Detroit voters passed Proposal R with overwhelming support. That means the city will move forward with a reparations committee to recommend housing and economic development programs to account for historical discrimination against Black Detroiters.
Reparations are a way to compensate people who have been wronged. The concept is often associated with making amends for slavery.
Detroit City Council President Pro Tem Mary Sheffield introduced the resolution that put Proposal R on the ballot. Now that the proposal has passed, she will create and chair a city council reparations task force that will also include non-city council members.
As for what kinds of reparations the group, once established, might recommend, Sheffield says, “We’ve talked about things around education, business loans and housing, helping with home ownership.” But, she says, those details are really up in the air at this point. She wants the ideas for reparations to come from the community. “I want this to be driven by what those who have been impacted feel, and begin to have those conversations versus it coming from the top down, us telling the community what we want.”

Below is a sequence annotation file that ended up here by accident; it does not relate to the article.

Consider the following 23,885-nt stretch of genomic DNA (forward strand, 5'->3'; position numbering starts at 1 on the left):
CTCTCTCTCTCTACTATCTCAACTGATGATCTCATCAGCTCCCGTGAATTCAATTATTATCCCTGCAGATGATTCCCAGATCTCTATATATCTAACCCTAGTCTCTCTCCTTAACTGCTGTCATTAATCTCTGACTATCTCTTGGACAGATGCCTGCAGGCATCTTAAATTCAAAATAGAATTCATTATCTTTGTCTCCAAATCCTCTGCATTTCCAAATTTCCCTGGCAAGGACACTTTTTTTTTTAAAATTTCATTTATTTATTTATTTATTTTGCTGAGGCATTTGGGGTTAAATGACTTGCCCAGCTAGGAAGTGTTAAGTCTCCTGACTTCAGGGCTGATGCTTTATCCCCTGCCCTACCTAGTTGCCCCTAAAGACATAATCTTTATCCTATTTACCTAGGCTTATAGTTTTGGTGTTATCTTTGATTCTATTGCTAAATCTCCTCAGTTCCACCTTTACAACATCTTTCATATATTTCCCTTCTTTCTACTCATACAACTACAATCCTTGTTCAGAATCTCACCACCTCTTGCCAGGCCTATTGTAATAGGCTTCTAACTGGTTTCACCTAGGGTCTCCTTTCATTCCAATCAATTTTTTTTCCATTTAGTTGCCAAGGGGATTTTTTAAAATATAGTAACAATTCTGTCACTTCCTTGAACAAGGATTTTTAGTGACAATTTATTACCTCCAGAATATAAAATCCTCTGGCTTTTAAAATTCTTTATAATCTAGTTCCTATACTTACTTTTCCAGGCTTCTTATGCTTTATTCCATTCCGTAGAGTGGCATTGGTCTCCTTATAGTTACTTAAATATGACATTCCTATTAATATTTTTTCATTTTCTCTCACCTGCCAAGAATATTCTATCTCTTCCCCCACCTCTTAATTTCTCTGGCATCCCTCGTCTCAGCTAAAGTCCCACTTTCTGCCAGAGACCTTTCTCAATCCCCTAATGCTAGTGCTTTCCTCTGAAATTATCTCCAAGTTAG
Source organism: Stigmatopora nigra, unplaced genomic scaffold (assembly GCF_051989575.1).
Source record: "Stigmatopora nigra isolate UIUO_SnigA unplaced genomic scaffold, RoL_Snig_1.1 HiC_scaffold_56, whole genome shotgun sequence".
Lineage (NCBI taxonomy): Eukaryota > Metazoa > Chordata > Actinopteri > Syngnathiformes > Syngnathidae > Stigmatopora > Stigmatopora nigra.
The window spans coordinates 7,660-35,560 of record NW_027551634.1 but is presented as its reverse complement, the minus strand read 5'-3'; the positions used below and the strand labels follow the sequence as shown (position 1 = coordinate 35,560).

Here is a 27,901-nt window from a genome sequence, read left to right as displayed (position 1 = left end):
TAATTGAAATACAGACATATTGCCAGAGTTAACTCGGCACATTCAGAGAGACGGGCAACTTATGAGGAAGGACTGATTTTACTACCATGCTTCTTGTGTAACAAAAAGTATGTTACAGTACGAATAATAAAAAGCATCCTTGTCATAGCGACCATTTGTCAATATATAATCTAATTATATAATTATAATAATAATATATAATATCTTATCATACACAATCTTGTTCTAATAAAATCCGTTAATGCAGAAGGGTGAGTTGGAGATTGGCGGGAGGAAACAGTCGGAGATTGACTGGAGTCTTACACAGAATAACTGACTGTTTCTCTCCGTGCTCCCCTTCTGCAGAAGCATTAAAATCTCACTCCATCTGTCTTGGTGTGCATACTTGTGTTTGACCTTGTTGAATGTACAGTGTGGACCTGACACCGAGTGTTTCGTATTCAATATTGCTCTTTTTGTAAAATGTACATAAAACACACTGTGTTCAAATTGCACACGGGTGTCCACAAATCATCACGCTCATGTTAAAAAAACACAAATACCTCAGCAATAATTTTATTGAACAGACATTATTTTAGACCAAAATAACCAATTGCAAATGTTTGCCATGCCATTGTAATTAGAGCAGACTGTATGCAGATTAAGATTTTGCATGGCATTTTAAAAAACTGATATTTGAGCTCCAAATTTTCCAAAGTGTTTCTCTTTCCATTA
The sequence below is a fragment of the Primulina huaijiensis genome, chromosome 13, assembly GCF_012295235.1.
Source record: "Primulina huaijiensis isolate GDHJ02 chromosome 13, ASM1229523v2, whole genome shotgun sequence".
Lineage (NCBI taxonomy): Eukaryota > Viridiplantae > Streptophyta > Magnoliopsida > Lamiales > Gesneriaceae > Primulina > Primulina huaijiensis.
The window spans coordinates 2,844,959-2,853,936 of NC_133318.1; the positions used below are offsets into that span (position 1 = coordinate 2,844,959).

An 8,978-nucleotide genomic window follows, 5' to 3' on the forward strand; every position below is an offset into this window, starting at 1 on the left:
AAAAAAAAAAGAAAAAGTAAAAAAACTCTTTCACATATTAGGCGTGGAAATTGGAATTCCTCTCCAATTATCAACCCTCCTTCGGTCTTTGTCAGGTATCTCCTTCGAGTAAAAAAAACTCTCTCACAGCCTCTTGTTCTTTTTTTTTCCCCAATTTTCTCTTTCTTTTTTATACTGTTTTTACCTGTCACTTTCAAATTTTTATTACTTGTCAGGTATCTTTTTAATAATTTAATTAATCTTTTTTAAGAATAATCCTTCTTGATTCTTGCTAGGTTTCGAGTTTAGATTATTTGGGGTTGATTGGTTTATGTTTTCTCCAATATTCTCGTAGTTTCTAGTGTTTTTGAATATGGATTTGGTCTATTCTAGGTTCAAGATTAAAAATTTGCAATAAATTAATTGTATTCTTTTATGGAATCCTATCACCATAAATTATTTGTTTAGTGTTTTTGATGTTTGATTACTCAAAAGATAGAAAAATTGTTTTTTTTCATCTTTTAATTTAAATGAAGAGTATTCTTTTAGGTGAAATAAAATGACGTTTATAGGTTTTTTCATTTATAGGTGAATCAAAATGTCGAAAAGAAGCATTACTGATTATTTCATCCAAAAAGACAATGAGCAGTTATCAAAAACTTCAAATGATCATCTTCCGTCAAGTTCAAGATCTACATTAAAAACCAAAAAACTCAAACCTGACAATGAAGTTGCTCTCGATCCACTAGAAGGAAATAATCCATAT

Sheffield says the idea of direct cash payouts is not off the table.
With 77% of Detroit’s population identifying as Black in the 2020 Census, Detroit may be the city with the largest proportion of Black residents to begin to work toward reparations. Other places have included California; Asheville, N.C.; and Evanston, Ill.
Detroit voters also approved Proposal E, which decriminalizes personal possession and therapeutic use of entheogenic plants by adults.